For years, the day laborers who clean up Camden Yards after Orioles games had been asking for a pay raise. They wanted a be paid the so-called living wage. Yesterday, they got what they were asking for: The Maryland Stadium Authority, a state agency that operates Camden Yards, voted to pay the cleaners $11.30 an hour beginning next season.

The United Workers Association, the Baltimore organization, pressed O’s owner Peter Angelos and state and local officials to get the wage hike. They thought they’d secured the desired raise in 2004, when Angelos told UWA officials that he’d use his own money to make up the difference between what the company with the cleaning contract paid the workers—an average of less than $7 an hour—and the living wage.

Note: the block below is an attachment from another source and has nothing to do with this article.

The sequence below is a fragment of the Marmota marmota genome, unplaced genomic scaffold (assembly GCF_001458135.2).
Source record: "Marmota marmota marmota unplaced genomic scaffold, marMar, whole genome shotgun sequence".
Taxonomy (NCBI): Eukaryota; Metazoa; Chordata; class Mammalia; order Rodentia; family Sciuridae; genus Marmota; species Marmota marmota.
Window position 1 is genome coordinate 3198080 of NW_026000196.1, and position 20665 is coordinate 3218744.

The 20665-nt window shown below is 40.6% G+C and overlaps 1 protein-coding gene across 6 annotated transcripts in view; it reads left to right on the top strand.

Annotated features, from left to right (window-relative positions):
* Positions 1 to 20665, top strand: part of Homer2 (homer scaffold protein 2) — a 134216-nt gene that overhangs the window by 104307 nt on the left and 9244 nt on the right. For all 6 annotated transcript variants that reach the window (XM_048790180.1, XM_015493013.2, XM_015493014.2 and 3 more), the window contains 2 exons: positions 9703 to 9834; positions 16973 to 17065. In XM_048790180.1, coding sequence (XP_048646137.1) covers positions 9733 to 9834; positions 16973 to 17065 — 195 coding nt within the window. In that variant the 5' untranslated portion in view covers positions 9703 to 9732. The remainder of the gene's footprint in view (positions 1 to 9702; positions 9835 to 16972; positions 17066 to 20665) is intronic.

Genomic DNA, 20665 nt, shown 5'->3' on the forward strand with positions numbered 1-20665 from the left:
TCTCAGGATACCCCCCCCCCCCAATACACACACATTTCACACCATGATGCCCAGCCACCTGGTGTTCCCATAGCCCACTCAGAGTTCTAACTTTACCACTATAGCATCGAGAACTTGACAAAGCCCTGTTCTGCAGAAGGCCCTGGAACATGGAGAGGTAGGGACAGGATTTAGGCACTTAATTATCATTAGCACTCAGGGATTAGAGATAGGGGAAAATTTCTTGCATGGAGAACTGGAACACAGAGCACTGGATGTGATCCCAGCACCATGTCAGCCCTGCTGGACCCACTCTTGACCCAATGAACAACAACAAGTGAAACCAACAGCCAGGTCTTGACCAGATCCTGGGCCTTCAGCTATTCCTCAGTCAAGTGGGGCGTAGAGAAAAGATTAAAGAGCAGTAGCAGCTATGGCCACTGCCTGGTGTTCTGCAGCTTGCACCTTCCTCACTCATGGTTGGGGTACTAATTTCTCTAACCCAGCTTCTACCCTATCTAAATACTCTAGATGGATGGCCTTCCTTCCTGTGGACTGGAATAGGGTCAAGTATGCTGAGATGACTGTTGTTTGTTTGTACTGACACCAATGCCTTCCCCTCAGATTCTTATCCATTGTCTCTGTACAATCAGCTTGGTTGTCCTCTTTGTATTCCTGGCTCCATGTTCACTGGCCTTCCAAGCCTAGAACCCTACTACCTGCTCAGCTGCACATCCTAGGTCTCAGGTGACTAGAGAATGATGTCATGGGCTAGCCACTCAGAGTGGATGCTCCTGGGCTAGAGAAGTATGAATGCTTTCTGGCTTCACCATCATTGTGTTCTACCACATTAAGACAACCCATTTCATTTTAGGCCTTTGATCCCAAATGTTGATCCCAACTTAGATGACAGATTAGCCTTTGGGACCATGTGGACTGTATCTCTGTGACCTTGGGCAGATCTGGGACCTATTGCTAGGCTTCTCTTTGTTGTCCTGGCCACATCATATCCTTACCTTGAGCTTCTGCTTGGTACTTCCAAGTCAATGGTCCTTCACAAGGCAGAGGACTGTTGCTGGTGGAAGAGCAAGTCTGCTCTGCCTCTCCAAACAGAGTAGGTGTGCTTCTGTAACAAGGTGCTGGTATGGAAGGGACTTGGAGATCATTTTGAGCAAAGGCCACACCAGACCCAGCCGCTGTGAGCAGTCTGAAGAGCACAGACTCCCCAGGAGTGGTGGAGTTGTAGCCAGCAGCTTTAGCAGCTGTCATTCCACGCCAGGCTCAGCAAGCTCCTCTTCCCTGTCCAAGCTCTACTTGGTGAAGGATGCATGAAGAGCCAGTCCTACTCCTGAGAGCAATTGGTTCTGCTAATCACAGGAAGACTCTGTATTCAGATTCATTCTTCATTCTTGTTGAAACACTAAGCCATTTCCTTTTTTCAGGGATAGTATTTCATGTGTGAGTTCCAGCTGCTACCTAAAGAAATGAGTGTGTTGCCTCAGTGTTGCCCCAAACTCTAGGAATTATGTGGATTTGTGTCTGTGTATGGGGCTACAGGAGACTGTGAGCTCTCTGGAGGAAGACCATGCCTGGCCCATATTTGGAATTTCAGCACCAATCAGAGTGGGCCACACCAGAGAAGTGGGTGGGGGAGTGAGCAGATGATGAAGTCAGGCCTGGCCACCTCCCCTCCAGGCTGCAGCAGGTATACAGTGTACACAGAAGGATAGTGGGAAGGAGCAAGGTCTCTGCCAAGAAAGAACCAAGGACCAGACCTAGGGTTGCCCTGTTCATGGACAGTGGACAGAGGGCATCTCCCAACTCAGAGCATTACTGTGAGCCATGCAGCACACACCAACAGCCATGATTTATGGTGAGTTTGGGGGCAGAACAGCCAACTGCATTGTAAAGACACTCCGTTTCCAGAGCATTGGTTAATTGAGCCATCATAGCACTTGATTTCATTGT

When Angelos didn’t follow through on that pledge, the workers and their advocates tried various tactics to force the issue. They tried pre-game picketing outside the stadium where they clean. They chased Angelos around town at the 2006 All-Star Game in Pittsburgh. They held a candlelight vigil on stadium grounds. No luck. Then, earlier this summer, the workers and their advocates declared they would go on a hunger strike beginning this week. That announcement brought out some haters.

But, just as the laborer crowd was going to stop eating, things started going their way. Governor Martin O’Malley said over the weekend that he was in favor of a living wage for the cleanup crews. Frederick W. Puddester, chairman of the Maryland Stadium Authority, said he thought the workers should get the same living wage that contract workers at other state facilities receive. The MSA board acted on the chair’s words on Thursday, approving the wage increase by a 5-2 vote.

Eat up, folks.